Joy DSouza, Web Producer
Friday, August 5, 2011 10:57 AM EDT
One of my favourite things about summer is seeing all the beautiful flowers in bloom. At my house, making a bouquet straight from the garden is a near daily occurrence (I'm lucky, I know). For those of who aren’t able to change up their arrangements quite as often, I’ve got a few tricks to help get the most of your summer bouquets, taking them through four different, and beautiful, incarnations along the way.
First incarnation: the initial bouquet
Fill a large urn 3/4 of the way full with water and add the usual packet of flower food. Trim the stems underwater on an angle and place in the water-filled urn. This should keep them for 3 - 4 days. Remember to replace the water daily.
Second Incarnation: a trim and dignified arrangement
Once the leaves start to brown, remove all the foliage, dead flowers or petals, transfer into a smaller vase and trim the stems to ensure only the flowers peek over top of the vase lip. Add 1 teaspoon of sugar to the vase water to give the flowers a little oomph! This should keep them for 2 - 3 days (replace water daily).
Third incarnation: the full bloom bundles
The blossoms should be fully opened at this point, but if not, blow into the centre of each to help force the petals open. Depending on how many stems are full you can create small bundles and place them in your powder room. This should keep for 1 - 2 days (replace water daily).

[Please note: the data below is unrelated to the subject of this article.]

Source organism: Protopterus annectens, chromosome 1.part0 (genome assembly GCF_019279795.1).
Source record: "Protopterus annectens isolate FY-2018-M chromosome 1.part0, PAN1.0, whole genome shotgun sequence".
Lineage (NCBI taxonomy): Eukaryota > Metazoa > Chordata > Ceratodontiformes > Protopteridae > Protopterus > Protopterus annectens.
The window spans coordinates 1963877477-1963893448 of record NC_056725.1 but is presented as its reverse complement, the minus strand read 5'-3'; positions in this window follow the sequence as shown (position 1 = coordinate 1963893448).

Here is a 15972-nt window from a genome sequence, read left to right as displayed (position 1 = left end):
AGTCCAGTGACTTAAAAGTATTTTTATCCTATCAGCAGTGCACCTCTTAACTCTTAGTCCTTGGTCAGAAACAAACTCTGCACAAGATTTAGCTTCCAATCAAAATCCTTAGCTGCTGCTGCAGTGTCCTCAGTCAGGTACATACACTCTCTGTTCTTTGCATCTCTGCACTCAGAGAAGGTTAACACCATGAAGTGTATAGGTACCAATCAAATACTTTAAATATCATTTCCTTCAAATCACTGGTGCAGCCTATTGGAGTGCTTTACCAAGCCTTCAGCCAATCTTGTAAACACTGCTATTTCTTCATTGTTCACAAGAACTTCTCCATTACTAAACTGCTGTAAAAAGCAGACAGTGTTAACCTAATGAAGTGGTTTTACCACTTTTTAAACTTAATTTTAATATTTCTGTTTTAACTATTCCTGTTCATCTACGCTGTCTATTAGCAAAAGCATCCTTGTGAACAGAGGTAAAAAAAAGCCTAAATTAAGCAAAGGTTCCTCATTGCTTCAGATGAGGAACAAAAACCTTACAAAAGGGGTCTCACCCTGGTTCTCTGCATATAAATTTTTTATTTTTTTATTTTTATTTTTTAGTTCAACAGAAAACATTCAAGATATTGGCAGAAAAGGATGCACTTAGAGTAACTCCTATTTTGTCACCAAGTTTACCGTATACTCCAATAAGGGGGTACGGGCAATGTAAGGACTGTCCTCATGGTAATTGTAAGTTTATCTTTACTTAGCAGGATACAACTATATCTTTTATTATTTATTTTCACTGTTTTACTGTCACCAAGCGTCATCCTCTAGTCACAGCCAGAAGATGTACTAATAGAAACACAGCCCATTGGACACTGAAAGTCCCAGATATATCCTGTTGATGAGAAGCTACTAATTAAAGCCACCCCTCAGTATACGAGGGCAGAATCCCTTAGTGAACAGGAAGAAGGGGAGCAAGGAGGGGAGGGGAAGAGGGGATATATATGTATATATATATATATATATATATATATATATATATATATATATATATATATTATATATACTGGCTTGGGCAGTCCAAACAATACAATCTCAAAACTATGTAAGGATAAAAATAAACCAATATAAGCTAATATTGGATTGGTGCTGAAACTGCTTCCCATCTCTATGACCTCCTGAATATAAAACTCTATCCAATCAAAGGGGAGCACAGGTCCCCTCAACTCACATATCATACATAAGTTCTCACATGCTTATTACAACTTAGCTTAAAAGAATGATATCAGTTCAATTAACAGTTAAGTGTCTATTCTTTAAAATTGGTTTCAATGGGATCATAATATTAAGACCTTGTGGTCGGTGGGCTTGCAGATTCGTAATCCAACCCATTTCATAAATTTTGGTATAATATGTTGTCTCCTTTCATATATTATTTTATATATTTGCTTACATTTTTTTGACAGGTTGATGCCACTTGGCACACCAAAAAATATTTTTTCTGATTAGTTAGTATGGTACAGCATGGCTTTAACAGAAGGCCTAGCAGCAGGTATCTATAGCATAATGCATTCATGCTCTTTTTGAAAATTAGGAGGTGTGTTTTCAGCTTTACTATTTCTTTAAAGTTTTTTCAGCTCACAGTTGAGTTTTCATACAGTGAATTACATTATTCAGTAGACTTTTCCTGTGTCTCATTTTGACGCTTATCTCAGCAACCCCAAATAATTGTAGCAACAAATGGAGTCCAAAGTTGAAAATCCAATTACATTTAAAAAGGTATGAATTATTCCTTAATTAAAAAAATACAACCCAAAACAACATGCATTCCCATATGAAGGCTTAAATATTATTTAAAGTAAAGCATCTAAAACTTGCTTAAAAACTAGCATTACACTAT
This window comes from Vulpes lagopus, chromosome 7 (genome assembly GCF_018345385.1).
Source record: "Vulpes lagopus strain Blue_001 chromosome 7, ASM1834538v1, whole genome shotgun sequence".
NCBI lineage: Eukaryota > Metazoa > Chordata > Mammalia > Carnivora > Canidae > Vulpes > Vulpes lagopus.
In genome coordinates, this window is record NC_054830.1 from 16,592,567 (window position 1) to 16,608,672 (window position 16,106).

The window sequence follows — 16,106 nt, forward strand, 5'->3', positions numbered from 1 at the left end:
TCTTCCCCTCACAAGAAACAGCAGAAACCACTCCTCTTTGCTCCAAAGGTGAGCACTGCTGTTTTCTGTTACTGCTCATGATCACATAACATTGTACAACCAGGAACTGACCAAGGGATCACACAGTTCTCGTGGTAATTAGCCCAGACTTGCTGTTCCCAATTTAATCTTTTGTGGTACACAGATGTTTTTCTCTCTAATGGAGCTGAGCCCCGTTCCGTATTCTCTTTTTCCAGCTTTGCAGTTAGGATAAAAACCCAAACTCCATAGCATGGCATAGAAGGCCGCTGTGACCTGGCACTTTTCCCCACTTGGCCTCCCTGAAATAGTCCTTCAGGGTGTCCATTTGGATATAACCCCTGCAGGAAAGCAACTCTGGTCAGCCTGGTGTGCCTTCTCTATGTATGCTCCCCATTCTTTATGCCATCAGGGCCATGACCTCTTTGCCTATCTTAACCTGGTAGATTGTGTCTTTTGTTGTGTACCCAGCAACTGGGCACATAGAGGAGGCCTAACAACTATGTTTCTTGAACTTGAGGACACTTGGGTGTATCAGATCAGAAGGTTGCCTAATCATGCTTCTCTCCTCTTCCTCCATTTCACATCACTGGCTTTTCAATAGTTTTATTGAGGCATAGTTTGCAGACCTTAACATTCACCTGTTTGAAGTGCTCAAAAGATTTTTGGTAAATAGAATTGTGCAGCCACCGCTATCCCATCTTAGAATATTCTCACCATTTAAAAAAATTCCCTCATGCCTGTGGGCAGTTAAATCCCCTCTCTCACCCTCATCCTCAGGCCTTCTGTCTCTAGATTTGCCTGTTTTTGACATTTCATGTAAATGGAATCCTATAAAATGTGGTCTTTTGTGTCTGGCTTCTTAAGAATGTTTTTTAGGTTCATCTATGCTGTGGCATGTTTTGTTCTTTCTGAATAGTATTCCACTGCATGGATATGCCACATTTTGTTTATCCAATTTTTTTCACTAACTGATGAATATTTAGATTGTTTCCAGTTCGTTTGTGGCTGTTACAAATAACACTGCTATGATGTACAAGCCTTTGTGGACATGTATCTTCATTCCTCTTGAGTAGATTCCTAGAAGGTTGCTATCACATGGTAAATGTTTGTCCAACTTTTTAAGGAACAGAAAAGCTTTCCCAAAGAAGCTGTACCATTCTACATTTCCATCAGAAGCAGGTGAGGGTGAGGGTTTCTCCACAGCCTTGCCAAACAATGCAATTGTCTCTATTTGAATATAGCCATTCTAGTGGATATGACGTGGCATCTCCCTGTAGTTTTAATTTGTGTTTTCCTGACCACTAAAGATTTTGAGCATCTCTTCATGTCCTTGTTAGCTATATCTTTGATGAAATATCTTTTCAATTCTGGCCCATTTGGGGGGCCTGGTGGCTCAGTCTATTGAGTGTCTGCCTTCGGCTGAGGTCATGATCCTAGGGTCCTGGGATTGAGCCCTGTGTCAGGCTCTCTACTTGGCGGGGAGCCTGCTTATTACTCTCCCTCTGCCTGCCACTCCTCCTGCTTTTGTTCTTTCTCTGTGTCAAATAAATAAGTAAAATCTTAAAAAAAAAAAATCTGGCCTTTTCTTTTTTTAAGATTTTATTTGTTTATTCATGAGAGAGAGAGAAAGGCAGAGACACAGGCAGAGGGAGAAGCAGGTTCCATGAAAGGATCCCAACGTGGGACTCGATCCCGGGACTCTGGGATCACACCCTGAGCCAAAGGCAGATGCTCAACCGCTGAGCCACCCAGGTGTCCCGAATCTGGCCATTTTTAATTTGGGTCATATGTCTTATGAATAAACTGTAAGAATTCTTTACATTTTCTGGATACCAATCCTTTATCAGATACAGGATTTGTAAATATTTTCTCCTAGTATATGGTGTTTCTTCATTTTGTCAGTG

Final incarnation: the last buds
If you are lucky you may still have one last large blossom. Fully cut the stem of this last flower and fill a small saucer or cup with water and let it float on top. Take the wilted, but not dried flowers that remain and pull the petals from the stems. Scatter this across the table for a whimsical and romantic look. Or, if you're feeling truly crafty, you can turn your last flower into a fashionable hair accessory or suit boutonniere.
Do keep in mind that the days I've outlined are flexible. You could leave the full bouquet in one vase for 10 days without a single wilt, so keep an eye on it and try the sugar trick (I learned it from a florist and have been doing it ever since). It will magically give your flowers a boost, but be careful not to add too much as sugar can result in bacterial growth.